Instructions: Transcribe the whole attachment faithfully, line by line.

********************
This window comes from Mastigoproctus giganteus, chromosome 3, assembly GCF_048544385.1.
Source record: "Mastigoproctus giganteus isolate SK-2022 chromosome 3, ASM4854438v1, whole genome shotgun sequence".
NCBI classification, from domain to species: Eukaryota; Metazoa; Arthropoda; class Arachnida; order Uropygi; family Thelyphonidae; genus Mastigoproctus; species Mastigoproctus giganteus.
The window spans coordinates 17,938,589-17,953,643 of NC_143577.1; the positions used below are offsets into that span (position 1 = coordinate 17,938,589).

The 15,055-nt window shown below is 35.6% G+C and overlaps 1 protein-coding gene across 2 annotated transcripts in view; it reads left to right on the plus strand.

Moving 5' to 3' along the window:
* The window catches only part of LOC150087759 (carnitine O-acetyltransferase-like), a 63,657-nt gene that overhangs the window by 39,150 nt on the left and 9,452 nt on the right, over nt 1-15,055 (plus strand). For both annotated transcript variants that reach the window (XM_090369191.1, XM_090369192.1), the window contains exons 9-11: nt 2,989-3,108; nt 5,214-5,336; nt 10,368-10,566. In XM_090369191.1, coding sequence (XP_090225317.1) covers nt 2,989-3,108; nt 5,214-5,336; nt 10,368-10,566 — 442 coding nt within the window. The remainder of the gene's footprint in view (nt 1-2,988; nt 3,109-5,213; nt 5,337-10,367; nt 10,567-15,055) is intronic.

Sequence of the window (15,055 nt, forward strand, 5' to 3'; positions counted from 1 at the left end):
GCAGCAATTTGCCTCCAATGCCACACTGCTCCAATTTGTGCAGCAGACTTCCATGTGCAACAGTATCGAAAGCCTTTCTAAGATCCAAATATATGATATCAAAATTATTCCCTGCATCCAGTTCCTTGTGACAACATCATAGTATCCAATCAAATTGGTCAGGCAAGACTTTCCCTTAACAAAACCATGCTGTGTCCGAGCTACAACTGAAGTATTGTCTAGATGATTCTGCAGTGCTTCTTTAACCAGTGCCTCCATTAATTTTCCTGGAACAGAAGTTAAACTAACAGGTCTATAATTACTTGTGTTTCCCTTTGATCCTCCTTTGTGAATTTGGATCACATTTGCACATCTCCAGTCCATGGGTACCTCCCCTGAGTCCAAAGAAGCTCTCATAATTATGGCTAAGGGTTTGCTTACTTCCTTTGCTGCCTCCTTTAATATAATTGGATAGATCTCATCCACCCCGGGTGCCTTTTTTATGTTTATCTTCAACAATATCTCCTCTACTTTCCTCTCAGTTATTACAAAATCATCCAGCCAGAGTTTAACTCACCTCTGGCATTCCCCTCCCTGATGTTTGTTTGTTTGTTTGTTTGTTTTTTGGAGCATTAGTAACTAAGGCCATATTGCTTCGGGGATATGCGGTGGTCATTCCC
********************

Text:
This window comes from Mastigoproctus giganteus, chromosome 3, assembly GCF_048544385.1.
Source record: "Mastigoproctus giganteus isolate SK-2022 chromosome 3, ASM4854438v1, whole genome shotgun sequence".
NCBI classification, from domain to species: Eukaryota; Metazoa; Arthropoda; class Arachnida; order Uropygi; family Thelyphonidae; genus Mastigoproctus; species Mastigoproctus giganteus.
The window spans coordinates 17,938,589-17,953,643 of NC_143577.1; the positions used below are offsets into that span (position 1 = coordinate 17,938,589).

The 15,055-nt window shown below is 35.6% G+C and overlaps 1 protein-coding gene across 2 annotated transcripts in view; it reads left to right on the plus strand.

Moving 5' to 3' along the window:
* The window catches only part of LOC150087759 (carnitine O-acetyltransferase-like), a 63,657-nt gene that overhangs the window by 39,150 nt on the left and 9,452 nt on the right, over nt 1-15,055 (plus strand). For both annotated transcript variants that reach the window (XM_090369191.1, XM_090369192.1), the window contains exons 9-11: nt 2,989-3,108; nt 5,214-5,336; nt 10,368-10,566. In XM_090369191.1, coding sequence (XP_090225317.1) covers nt 2,989-3,108; nt 5,214-5,336; nt 10,368-10,566 — 442 coding nt within the window. The remainder of the gene's footprint in view (nt 1-2,988; nt 3,109-5,213; nt 5,337-10,367; nt 10,567-15,055) is intronic.

Sequence of the window (15,055 nt, forward strand, 5' to 3'; positions counted from 1 at the left end):
GCAGCAATTTGCCTCCAATGCCACACTGCTCCAATTTGTGCAGCAGACTTCCATGTGCAACAGTATCGAAAGCCTTTCTAAGATCCAAATATATGATATCAAAATTATTCCCTGCATCCAGTTCCTTGTGACAACATCATAGTATCCAATCAAATTGGTCAGGCAAGACTTTCCCTTAACAAAACCATGCTGTGTCCGAGCTACAACTGAAGTATTGTCTAGATGATTCTGCAGTGCTTCTTTAACCAGTGCCTCCATTAATTTTCCTGGAACAGAAGTTAAACTAACAGGTCTATAATTACTTGTGTTTCCCTTTGATCCTCCTTTGTGAATTTGGATCACATTTGCACATCTCCAGTCCATGGGTACCTCCCCTGAGTCCAAAGAAGCTCTCATAATTATGGCTAAGGGTTTGCTTACTTCCTTTGCTGCCTCCTTTAATATAATTGGATAGATCTCATCCACCCCGGGTGCCTTTTTTATGTTTATCTTCAACAATATCTCCTCTACTTTCCTCTCAGTTATTACAAAATCATCCAGCCAGAGTTTAACTCACCTCTGGCATTCCCCTCCCTGATGTTTGTTTGTTTGTTTGTTTGTTTTTTGGAGCATTAGTAACTAAGGCCATATTGCTTCGGGGATATGCGGTGGTCATTCCC